For property buyers, stamp duty land tax (SDLT) can represent a significant additional cost. At present, for residential properties SDLT at 1% generally becomes payable if the property costs more than £125,000 but not more than £250,000. The SDLT rate then increases to 3% if the property costs more than £250,000 but not more than £500,000, and increases in further stages up to 7% if the property costs more than £2 million (or even 15%, for residential property bought by certain ‘non-natural persons’, including companies).
There is a ‘cliff-edge’ effect with SDLT. For example, a residential property costing £250,000 is subject to SDLT at 1%, i.e. £2,500. However, if the property costs £250,001, the buyer has gone over the cliff-edge into an SDLT rate of 3%, i.e. £7,500.
Everything must go?
Some property sellers may not wish to take the house contents with them, or at least not all the contents. It can also be an attractive proposition for a property buyer to acquire a fully or partially equipped house, such as where the property is to be rented out. The purchase price for the property may therefore include an amount for its contents. This may give rise to a potential SDLT saving opportunity – and also possible pitfalls.
The SDLT legislation broadly states that if a payment relates partly to a property and partly to something else, the payment must be apportioned between them on a ‘just and reasonable basis’ (FA 2003, Sch 4, para 4(1)).
For example, fixtures and fittings which are physically attached to a property are treated as part of the land, so SDLT is payable on them. On the other hand, ‘chattels’ (or ‘moveables’ in Scotland) which are not attached to the property are not treated as part of the land, so no SDLT is payable on them.
HM Revenue & Customs (HMRC) generally regards the following items as ‘chattels’ in a residential property (see HMRC’s SDLT manual: www.hmrc.gov.uk/manuals/sdltmanual/SDLTM04010.htm):
- carpets (fitted or otherwise);
- curtains and blinds;
- free standing furniture;
- kitchen white goods;
- electric and gas fires (provided that they can be removed by disconnection from the power supply without causing damage to the property); and
- light shades and fittings (unless recessed).
On the other hand, items which HMRC does not normally regard as chattels include fitted kitchen units, cupboards and sinks, wall mounted ovens, central heating systems and intruder alarm systems.
The ‘just and reasonable’ pitfall
It would be tempting to reduce the SDLT liability on a property purchase by allocating a generous proportion of the purchase price to chattels. However, even if the buyer and seller agree a particular allocation in the contract for the property, HMRC may seek to adjust the allocation upon a subsequent enquiry into the SDLT return, unless it was made on a just and reasonable basis.
Acquiring the property and the fixtures under separate contracts does not get around this ‘just and reasonable’ requirement. The SDLT rules broadly provide that if, in substance, the contracts are effectively a single ‘bargain’, the purchase price will be apportioned over each of the transactions (FA 2003, Sch 4, para 4(3)).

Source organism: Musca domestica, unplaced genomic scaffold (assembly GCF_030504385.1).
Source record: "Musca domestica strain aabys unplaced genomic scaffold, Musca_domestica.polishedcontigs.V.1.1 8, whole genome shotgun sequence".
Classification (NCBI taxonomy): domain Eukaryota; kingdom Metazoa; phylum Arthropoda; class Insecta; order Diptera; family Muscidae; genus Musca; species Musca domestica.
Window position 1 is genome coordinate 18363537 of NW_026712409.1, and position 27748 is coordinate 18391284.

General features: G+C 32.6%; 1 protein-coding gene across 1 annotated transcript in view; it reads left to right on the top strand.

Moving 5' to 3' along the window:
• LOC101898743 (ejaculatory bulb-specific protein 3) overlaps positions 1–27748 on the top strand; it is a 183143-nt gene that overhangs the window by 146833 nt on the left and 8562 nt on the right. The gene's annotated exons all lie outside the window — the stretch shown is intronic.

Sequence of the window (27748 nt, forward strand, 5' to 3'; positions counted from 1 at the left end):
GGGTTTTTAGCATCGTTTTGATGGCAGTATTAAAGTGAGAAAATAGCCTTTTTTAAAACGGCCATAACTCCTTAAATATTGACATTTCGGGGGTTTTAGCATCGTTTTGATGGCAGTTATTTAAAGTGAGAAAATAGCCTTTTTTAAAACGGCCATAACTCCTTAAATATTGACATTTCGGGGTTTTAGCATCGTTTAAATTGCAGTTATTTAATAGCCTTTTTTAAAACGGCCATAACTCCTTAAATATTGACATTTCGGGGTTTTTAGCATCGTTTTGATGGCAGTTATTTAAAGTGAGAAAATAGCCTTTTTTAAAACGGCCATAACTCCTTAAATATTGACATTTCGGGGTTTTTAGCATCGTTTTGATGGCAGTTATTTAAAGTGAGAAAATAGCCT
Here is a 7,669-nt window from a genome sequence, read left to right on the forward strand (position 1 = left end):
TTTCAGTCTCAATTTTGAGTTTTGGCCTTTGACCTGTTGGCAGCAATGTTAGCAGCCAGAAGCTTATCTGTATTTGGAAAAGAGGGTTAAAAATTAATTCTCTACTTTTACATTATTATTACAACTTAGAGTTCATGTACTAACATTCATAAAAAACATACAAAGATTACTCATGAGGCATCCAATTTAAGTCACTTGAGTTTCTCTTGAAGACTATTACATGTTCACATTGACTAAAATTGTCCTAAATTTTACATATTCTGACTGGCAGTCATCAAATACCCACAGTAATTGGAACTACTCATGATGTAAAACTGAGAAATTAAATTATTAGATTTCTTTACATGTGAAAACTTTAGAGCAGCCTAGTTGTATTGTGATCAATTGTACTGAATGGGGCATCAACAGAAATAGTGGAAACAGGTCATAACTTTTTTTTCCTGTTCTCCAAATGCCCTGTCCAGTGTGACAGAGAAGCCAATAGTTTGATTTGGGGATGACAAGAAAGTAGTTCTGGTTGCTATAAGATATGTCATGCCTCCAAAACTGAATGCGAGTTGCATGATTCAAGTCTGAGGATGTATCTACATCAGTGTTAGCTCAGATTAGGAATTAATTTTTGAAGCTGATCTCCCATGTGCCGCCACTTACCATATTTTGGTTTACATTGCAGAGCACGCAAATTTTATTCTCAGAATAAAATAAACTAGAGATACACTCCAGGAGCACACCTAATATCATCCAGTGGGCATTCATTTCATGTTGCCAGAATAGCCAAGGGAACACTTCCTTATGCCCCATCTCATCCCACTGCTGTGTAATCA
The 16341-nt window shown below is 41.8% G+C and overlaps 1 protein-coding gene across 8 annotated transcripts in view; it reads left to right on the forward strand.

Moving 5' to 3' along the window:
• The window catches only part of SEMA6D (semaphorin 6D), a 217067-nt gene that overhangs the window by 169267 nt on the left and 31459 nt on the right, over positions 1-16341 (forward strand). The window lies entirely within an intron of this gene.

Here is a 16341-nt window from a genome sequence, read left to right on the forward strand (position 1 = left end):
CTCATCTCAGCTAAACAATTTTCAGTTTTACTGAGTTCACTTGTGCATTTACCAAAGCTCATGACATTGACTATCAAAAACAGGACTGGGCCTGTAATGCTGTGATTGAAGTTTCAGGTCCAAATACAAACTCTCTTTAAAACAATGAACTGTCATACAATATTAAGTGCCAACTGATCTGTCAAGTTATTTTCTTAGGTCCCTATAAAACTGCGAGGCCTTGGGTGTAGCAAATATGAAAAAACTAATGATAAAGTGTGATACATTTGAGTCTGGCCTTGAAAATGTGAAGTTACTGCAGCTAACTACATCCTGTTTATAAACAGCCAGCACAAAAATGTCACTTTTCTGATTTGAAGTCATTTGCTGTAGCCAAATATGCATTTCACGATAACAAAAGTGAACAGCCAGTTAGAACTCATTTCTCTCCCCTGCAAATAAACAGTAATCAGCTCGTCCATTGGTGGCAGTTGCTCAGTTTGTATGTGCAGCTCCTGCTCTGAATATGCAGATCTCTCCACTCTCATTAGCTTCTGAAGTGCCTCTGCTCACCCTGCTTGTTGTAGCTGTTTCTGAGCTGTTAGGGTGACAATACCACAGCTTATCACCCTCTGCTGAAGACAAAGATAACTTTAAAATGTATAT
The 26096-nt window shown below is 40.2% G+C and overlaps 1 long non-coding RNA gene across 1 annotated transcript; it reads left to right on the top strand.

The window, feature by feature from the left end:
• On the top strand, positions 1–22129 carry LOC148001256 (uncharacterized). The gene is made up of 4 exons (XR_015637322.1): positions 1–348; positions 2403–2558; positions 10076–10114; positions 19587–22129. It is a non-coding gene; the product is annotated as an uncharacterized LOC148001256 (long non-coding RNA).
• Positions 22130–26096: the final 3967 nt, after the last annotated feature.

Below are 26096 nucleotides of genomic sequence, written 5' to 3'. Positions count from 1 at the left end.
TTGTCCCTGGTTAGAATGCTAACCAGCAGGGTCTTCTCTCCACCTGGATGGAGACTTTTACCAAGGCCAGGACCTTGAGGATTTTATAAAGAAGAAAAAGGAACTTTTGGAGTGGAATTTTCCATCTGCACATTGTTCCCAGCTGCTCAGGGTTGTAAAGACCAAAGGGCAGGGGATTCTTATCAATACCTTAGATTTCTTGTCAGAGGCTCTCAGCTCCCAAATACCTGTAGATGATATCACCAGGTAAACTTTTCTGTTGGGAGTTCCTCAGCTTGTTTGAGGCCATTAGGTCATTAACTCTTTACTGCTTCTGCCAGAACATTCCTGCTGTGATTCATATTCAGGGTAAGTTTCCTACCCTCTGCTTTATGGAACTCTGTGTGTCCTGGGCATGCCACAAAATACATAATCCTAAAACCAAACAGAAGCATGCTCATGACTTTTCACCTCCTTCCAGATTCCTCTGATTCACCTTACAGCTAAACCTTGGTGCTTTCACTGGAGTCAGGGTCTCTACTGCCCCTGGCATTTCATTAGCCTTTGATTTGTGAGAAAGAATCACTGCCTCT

The ‘fixture’ pitfall
In Orsman v Revenue & Customs  UKFTT 227 (TC)*, the appellant bought a house together with some chattels for £258,000, of which £8,000 was allocated to chattels. HMRC enquired into the land transaction return, and concluded that built-in fitted units in the garage valued at £800 were ‘fixed’ items, as opposed to chattels. The purchase price in respect of the property was therefore adjusted to £250,800. This increased the SDLT rate from 1% to 3%. The SDLT liability therefore also increased, from £2,500 to £7,524.
The contract of sale specified a purchase price of £250,000 and a ‘chattels price’ of £8,000. A list of items was attached to the contract. Some of those items were clearly not part of the land (e.g. a fridge and washing machine), but the list included other items which might be considered part of it. One of those items was “built-in fitted units with worktop £800” in the garage. Following an enquiry into the SDLT return, HMRC concluded that all the items on the list were chattels with the exception of the fitted units with worktop, which were considered to be a fixture and so part of the land.
The First-tier tribunal held that there had been a single transaction, which was partly for land and partly for items which were not land. The garage worktop and units were ‘land’ as opposed to ‘chattels’. interestingly, the tribunal considered that other items on the list were also part of the land, rather than chattels, i.e. an ‘up and over’ garage door motor, ‘eyeball’ down lights, spotlights, the front doorbell system and shrubs in the garden. However, based on the assumption that the only item on the list which was not a chattel (and was therefore part of the land) was the garage worktop and units, the tribunal concluded that it would be ‘just and reasonable’ to apportion £250,800 of the consideration paid to the property and the garage worktop and units, and the rest to chattels. The appeal against the increased SDLT charge was therefore dismissed.
When buying a residential property with its contents, make sure that a ‘just and reasonable’ valuation is attributed to any ‘chattels’ (e.g. carpets, curtains, fridges), particularly where the total purchase price is close to one of the SDLT rate thresholds. But be careful to distinguish between ‘chattels’ (which are not liable to SDLT) and ‘fixtures’ (on which SDLT is payable as part of the land).
*The full case transcript of Orsman v Revenue & Customs  UKFTT 227 (TC) is available on the British and Irish Legal Information Institute website: http://www.bailii.org/uk/cases/UKFTT/TC/2012/TC01921.html
The above article was first published by Tax Insider (www.taxinsider.co.uk).